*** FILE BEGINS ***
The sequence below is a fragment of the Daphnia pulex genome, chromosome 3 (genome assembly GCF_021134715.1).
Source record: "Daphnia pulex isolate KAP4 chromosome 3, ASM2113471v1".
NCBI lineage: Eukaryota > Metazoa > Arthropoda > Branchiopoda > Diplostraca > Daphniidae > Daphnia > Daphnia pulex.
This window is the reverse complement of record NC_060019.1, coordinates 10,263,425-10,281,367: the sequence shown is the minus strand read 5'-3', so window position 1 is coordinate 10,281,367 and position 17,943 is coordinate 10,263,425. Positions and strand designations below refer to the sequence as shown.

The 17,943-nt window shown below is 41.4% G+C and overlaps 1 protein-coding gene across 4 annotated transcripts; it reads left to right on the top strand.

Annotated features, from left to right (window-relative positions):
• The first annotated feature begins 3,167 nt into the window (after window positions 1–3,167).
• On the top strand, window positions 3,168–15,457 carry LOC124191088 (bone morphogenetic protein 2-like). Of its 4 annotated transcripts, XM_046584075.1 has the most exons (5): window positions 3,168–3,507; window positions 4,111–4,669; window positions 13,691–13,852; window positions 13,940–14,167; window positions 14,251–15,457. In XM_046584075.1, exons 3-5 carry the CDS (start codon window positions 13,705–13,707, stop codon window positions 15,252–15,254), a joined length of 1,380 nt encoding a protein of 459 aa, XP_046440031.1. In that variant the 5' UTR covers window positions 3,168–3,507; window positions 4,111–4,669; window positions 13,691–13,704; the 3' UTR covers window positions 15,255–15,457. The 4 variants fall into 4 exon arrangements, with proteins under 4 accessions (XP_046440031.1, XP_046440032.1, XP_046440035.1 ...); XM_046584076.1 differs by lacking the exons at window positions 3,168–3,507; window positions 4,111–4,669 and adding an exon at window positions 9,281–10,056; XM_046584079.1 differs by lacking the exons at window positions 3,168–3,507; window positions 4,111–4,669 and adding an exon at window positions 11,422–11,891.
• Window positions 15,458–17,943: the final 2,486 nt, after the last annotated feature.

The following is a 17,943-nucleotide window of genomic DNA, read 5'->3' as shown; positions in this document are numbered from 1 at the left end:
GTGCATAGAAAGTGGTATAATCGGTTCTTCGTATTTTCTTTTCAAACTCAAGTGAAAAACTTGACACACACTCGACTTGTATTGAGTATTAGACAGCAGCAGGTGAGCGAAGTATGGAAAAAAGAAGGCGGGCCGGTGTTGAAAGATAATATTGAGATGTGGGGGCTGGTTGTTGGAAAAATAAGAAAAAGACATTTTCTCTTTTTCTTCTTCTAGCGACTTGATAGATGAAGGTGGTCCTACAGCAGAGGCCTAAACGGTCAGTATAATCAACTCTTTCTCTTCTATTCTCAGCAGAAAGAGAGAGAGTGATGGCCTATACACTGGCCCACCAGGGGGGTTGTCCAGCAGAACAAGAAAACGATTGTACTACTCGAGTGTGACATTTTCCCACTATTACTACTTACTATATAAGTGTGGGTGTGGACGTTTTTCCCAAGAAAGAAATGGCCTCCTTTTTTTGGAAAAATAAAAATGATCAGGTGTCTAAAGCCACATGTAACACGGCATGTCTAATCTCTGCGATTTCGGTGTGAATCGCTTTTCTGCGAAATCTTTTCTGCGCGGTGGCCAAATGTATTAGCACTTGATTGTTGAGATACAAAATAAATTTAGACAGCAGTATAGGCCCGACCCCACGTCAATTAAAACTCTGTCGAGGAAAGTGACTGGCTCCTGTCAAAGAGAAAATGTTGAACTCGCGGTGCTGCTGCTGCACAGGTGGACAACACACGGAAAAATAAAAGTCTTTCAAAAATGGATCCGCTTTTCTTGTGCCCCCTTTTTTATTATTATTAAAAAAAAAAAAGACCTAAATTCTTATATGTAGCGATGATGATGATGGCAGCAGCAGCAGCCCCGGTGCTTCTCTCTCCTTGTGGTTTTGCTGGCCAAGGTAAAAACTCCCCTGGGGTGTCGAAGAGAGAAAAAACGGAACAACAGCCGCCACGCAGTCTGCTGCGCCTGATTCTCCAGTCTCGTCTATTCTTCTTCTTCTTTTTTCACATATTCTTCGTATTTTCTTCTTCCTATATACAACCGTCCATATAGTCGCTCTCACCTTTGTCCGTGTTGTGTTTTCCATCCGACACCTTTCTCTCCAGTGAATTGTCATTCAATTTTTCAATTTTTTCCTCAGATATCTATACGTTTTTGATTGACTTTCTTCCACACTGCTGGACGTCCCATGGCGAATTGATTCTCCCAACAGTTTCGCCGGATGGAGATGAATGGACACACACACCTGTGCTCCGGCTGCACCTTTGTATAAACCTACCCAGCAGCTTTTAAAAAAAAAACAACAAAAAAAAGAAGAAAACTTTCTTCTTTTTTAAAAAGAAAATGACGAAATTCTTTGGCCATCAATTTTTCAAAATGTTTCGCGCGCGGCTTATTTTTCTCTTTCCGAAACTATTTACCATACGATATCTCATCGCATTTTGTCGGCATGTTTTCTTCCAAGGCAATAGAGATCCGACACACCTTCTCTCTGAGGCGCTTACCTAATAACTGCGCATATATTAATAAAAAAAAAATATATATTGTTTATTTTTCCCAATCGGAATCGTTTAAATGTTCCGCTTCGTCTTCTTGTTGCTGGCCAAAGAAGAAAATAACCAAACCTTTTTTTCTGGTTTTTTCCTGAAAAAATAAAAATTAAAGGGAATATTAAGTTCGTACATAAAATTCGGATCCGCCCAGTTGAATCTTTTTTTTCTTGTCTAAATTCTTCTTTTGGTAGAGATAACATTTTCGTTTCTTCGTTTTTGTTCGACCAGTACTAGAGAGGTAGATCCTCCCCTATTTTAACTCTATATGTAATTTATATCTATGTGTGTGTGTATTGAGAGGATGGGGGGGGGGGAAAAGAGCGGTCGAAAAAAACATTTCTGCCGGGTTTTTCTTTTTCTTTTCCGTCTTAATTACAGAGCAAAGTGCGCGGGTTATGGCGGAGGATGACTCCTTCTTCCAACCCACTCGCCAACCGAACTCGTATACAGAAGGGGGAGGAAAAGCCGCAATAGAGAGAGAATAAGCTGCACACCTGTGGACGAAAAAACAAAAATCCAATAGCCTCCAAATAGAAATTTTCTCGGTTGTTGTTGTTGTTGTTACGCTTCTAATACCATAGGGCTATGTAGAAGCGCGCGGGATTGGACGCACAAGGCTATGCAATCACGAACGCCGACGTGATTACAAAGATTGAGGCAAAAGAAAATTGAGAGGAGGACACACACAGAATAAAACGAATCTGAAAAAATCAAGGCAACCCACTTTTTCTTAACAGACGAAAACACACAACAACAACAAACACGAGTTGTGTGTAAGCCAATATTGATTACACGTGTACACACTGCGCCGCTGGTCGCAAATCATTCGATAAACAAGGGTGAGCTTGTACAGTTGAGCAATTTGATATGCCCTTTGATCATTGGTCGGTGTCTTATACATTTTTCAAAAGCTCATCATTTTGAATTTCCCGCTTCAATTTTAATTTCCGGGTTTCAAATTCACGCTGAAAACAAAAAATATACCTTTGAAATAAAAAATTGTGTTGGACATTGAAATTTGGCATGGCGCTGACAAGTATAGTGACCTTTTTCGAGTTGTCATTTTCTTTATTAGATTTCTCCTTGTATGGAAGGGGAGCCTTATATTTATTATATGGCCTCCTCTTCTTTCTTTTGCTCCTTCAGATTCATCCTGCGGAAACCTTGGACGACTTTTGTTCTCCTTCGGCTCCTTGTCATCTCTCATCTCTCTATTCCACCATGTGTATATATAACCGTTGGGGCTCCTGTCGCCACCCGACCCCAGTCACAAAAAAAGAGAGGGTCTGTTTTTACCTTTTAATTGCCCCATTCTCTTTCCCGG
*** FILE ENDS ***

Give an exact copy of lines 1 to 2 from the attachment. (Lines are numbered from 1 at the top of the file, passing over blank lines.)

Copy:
The sequence below is a fragment of the Daphnia pulex genome, chromosome 3 (genome assembly GCF_021134715.1).
Source record: "Daphnia pulex isolate KAP4 chromosome 3, ASM2113471v1".